Is Richard Posner right about air travel and its problems?

Who better to ask than Air Genius Gary Leff:?

…the usually sober, sometimes brilliant, and certainly prolific judge
and scholar offers up an unusually misguided rant on why he believes
“airline service is so bad” over at the Becker-Posner Blog

Here is Posner’s charge, which I might add calls for air travel reregulation.  Read Gary’s whole response.  I don’t, as they say, have a horse in this race (noting that Gary and I work together at GMU).  What I do know points to two major problems: badly run airports (rather than air travel deregulation per se) and too many flights clustered at peak hours.  That puts me closer to Gary’s analysis than Posner’s.  Congestion pricing and true markets for all airport services would solve many of the problems, in my view.


No new taxes please. Not all of us are wealthy economists. Part of the problem is that the Feds won't allow anyone to build new airports. A new airport in Chicago has been held up held up for twenty years. That's because the Democrats in Chicago wan't control the new jobs. The are expanding Chicao O'Hare and Atlanta's airpports. They will be obsolete the day after they are completed.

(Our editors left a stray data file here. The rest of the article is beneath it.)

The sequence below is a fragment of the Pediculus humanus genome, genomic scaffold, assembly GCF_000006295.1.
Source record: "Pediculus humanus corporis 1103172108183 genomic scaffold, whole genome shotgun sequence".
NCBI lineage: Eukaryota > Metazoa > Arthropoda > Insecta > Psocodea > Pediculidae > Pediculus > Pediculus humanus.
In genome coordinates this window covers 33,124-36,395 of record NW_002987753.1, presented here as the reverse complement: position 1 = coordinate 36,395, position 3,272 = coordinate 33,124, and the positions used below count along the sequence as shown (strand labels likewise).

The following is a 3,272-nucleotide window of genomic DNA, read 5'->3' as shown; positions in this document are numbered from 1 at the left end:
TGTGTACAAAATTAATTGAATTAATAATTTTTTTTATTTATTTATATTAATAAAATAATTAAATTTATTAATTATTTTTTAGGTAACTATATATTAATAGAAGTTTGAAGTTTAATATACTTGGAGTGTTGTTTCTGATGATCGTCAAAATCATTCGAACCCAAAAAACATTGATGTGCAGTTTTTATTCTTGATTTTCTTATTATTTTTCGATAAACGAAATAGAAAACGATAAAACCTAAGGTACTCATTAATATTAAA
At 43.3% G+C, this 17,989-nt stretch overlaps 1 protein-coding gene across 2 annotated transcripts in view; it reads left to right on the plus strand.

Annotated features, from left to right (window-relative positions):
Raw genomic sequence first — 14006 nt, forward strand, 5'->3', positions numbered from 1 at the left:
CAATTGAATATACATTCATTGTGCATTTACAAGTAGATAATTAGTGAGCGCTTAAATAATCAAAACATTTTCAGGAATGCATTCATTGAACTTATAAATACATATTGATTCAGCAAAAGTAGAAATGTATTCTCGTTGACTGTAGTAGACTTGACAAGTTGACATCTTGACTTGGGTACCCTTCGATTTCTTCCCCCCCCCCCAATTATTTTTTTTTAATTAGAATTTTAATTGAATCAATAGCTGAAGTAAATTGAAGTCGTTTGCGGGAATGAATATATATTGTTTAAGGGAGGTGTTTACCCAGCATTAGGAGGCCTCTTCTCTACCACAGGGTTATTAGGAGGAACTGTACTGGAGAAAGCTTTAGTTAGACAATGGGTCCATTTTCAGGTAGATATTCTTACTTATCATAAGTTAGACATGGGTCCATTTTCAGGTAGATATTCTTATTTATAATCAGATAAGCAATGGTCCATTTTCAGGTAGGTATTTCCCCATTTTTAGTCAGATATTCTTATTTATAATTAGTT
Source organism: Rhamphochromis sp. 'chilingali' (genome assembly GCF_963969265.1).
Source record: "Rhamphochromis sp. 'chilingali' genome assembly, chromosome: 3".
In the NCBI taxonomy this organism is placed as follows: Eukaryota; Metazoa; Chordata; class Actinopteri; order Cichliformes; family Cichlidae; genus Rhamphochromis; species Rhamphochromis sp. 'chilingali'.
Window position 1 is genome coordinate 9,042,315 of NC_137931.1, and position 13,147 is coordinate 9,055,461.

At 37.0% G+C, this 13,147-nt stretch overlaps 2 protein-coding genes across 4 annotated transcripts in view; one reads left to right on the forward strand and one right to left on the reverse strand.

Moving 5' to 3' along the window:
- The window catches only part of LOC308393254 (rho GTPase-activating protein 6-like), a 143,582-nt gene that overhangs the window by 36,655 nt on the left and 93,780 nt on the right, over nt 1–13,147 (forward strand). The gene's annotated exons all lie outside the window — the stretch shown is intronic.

I think it's pretty obvious why air travel bites. It is just really difficult to make it good under the constraint of running the business how it currently operates.

Partly, air travel sucks because air travel sucks. You know it is going to suck, so it's hard to pay up for something you don't know will be an improvement. It's regulated by government and by natural factors. The bottlenecks in the system force the same level of service on everyone at certain points. All airlines have to use the same security, airports, crappy coffee shops, etc. Maybe the in-flight is better, but I've never minded flying. I've always detested the parts on the ground. No amount of improvement by the airplane can make up for the pain on the ground. As a customer, I have no idea how to shop for quality, but I know how to shop for the best price.